A computer rendering of the Nickelback peptide shows the backbone nitrogen atoms (blue) linking two critical nickel atoms (orange). Scientists who have identified this part of a protein believe it could provide clues to detect planets about to produce life. Credit: The Nanda Lab A team of Rutgers scientists dedicated to identifying the primordial origins of metabolism, a set of fundamental chemical reactions that first fueled life on Earth, has identified part of a protein that could provide scientists with clues to detect planets about to produce life. The research, published in Scientists Progress, has important implications for the search for extraterrestrial life because it gives researchers a new clue to look for, said Vikas Nanda, a researcher at Rutgers’ Center for Biotechnology and Advanced Medicine (CABM).
Based on laboratory studies, the Rutgers scientists say that one of the most likely chemical candidates for causing life was a simple peptide with two nickel atoms that they call “Nickelback” not because it has anything to do with the nickel band. Canadian rock, but because its backbone is nitrogen. The atoms are attached to two critical nickel atoms. A peptide is a constituent of a protein made up of a few building blocks known as amino acids. “Scientists believe that between 3.5 and 3.8 billion years ago there was a tipping point, something that triggered the shift from prebiotic (pre-life molecules) chemistry to living biological systems,” Nanda said. ‘We think the change was caused by a few small precursor proteins that performed key steps in an ancient metabolic reaction. And we think we have found one of these ‘pioneer peptides’.”
The scientists conducting the study are part of a Rutgers-led team called Evolution of Nanomachines in Geospheres and Microbial Ancestors (ENIGMA), which is part of NASA’s Astrobiology Program. Researchers seek to understand how proteins evolved to become the main enabler of life on Earth. NB structure model and comparison with natural enzymes. [Ni-Fe] hydrogenase (left) (PDB ID: 5XLE) and ACS (right) (PDB ID: 1RU3) are large complex proteins with active dimetallic sites coordinated by few ligands. The NB model structure (middle) combines elements from both active sites into a 13-residue polypeptide. Credit: Scientists Progress (2023). DOI: 10.1126/sciadv.abq1990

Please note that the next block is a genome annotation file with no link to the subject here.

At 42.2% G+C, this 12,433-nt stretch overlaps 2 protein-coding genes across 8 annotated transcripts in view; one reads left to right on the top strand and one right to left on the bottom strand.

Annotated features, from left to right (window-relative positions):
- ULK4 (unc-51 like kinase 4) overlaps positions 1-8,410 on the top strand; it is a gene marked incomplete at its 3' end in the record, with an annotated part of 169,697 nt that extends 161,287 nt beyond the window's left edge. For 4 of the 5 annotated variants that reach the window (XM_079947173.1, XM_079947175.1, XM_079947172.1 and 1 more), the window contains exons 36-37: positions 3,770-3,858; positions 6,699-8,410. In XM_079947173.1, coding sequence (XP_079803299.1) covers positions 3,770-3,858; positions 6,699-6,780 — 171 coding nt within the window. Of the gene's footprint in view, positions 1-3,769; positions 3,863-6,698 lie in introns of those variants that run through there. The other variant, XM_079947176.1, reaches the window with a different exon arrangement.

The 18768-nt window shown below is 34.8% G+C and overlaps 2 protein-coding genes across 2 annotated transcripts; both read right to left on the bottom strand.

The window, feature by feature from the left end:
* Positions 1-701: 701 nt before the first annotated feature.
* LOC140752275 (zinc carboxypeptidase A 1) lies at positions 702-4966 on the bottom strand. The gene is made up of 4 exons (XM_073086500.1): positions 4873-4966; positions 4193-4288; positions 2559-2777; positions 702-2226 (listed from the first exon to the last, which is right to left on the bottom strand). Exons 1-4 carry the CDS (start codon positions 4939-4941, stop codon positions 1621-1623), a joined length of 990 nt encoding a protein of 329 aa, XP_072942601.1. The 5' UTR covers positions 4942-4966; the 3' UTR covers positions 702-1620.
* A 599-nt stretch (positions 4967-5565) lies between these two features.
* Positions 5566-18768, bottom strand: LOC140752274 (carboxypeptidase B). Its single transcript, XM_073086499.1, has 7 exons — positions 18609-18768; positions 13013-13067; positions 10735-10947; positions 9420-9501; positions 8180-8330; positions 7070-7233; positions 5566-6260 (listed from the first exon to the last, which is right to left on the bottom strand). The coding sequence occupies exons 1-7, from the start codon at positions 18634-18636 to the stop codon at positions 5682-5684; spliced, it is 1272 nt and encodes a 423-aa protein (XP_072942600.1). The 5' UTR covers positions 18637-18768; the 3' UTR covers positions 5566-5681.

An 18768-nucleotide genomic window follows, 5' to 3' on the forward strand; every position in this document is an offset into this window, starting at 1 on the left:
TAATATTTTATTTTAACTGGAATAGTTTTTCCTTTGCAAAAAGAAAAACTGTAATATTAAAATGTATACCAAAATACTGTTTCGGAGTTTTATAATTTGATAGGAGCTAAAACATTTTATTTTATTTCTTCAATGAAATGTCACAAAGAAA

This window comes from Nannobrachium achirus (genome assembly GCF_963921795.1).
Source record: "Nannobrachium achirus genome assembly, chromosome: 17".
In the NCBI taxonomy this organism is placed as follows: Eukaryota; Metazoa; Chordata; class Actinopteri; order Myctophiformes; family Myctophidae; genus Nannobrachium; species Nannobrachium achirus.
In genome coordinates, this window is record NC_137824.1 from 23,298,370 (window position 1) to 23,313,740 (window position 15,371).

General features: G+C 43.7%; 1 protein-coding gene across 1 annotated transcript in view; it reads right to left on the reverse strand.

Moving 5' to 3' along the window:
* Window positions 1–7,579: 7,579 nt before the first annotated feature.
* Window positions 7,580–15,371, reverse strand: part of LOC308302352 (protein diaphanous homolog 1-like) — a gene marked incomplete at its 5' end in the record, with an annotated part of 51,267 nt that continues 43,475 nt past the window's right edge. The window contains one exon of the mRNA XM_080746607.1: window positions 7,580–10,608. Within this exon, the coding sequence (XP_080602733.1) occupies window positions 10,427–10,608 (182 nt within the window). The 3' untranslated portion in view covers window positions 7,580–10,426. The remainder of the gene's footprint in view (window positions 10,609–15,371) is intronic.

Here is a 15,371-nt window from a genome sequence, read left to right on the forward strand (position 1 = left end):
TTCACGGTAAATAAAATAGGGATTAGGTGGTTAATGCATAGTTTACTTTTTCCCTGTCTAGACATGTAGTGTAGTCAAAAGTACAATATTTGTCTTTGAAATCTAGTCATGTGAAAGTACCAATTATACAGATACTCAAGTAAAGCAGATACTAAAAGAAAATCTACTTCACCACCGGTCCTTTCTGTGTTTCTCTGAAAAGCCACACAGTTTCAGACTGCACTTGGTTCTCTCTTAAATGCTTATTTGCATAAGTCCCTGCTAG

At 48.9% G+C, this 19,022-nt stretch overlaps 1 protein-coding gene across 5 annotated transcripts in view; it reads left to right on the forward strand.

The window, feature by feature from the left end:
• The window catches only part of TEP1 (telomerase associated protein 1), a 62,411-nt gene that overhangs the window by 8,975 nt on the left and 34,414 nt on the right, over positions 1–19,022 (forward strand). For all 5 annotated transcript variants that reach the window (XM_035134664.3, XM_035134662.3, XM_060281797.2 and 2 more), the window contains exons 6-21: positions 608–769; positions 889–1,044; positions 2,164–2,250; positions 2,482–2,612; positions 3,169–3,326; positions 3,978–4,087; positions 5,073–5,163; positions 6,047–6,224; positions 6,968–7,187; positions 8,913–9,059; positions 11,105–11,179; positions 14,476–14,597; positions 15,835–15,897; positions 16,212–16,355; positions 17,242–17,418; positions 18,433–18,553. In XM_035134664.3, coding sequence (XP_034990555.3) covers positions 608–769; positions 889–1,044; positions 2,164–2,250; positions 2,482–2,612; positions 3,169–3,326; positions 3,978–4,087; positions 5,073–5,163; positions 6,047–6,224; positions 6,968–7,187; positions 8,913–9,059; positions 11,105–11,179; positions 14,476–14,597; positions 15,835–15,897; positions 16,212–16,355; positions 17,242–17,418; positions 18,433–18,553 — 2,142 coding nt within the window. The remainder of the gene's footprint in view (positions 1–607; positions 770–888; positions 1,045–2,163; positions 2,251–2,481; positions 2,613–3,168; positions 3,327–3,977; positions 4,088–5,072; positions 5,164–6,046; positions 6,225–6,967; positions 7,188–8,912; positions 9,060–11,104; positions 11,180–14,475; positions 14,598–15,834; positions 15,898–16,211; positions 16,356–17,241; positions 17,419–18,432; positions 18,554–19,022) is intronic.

By scanning the universe with telescopes and probes for signs of past, present, or emerging life, NASA scientists search for specific “biosignatures” known as precursors of life. Peptides like nickel could become the latest biosignature used by NASA to detect planets about to produce life, Nanda said. According to the researchers, an original trigger chemical should be simple enough to spontaneously assemble into a prebiotic soup. But it would have to be chemically active enough to have the potential to extract energy from the environment to drive a biochemical process.
To do this, the researchers took a “reductionist” approach: They started by looking at existing contemporary proteins known to be associated with metabolic processes. Knowing that proteins were too complex to have appeared very early, they reduced them to their basic structure. After sequences of experiments, the researchers concluded that the best candidate was Nickelback. The peptide is made up of 13 amino acids and is bound to two nickel ions.
Nickel, they thought, was an abundant metal in the early oceans. When attached to the peptide, the nickel atoms become powerful catalysts, attracting additional protons and electrons and producing hydrogen gas. Hydrogen, the researchers reasoned, was also more abundant on early Earth and would have been an essential energy source to fuel metabolism. “This is important because while there are many theories about the origins of life, there is very little actual laboratory evidence for these ideas,” Nanda said.
More information: Jennifer Timm et al, Design of a Minimal Di-Nickel Hydrogenase Peptide, Scientists Progress (2023). DOI: 10.1126/sciadv.abq1990. www.science.org/doi/10.1126/sciadv.abq1990